Of course, cycling is overall a safe and very healthy activity, with cyclists being much healthier overall than non-cyclists. But there are risks which we need to be reducing, and they’re not always the ones that attract the most attention.  Research in Bristol and published by The Royal Society for the Prevention of Accidents makes this point ROSPA non-collision-case-study.

In fact, non-collision incidents are a leading cause of harm to cyclists. “Contact with ice” alone accounts for 17% of hospital admissions for cyclists. We’ve set out the Bristol stats in a handy infographic Cycling hospital admissions in 2016

We’ve previously highlighted the difficulties of getting meaningful data on safety, and the report says that “according to Hospital Episode Statistics (HES), cycling non- collision Incidents (NCI’s) (i.e. incidents in which no other road user was involved) accounted for 10,737 admissions to hospital during 2016/2017. This represents 64% of all injury-related admissions of cyclists. It is estimated that only 4% of non-collision incidents are known by the police  and recorded in STATS198.”

The analysis then compared the numbers of non-collision incidents caused by different factors with the numbers of admissions resulting from collisions with cars, pick-up trucks or vans and collisions with fixed or stationary objects.  In total, all non-collision incidents cause more than 4 times the number of admissions caused by collisions with cars, pick-up trucks and vans.

A survey of more than 1000 cyclists recorded the details of their non-collision incidents, and showed that “26% of all reported non-collision incidents (including 17% of those that resulted in admission) happened as a result of slipping on ice, and that 35% of all incidents reported in the survey occur in the months of December, January and February. Slipping on ice was by far the single largest reported cause, followed by slipping on wet roads (8%) and slipping on ‘soil, gravel, mud, wet rock, etc’, (6%).”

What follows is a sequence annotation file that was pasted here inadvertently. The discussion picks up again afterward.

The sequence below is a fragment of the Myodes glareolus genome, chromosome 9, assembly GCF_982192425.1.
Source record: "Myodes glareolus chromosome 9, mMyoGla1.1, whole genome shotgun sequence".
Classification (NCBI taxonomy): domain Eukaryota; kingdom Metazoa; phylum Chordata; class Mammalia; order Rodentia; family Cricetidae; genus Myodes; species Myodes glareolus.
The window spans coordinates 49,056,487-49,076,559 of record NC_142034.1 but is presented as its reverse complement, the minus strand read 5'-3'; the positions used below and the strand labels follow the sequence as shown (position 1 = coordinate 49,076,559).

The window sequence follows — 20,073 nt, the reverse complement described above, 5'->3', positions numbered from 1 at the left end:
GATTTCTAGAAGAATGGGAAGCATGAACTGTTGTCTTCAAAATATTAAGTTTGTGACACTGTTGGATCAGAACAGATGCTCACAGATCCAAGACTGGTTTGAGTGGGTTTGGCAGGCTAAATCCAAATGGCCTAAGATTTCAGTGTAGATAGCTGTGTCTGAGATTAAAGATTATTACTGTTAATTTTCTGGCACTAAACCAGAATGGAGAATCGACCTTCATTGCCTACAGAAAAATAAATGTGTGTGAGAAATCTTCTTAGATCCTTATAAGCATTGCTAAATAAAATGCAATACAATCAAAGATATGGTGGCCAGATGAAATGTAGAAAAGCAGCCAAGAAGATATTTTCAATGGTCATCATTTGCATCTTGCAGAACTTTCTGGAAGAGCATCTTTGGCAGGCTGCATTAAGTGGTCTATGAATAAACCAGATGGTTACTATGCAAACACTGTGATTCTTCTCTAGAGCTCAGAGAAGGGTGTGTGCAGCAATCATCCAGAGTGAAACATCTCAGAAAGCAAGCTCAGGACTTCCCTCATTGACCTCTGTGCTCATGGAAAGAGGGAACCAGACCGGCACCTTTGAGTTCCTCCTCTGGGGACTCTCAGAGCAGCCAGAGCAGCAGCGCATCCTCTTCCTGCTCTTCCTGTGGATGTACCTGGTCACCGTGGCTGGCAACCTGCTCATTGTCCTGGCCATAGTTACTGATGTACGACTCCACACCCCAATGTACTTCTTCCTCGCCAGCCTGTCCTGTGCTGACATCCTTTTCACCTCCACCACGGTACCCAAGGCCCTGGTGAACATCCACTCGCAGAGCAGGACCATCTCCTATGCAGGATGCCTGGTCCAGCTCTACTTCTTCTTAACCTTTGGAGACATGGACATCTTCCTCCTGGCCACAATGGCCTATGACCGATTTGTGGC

Now of course we want to ensure that roads and cycle paths are gritted, including the Bristol Bath Railway Path, but there’s a further role for ice-forecasting in avoiding injury.  NHS Bristol commissioned the Think TwICE campaign from local charity Lifecycle. This sought to encourage employers to help cyclists plan ahead and get information about bus routes, car-share opportunities or the employer’s perspective on working from home, aiming to reduce the pressure to cycle to work in frozen conditions because there are no other options.

Overall the report suggests the way forward should be:

  • Working with employers to help employees manage the risks of commuting journeys in freezing conditions
  • Raising awareness
  • Improving weather forecasting
  • Gritting cyclepaths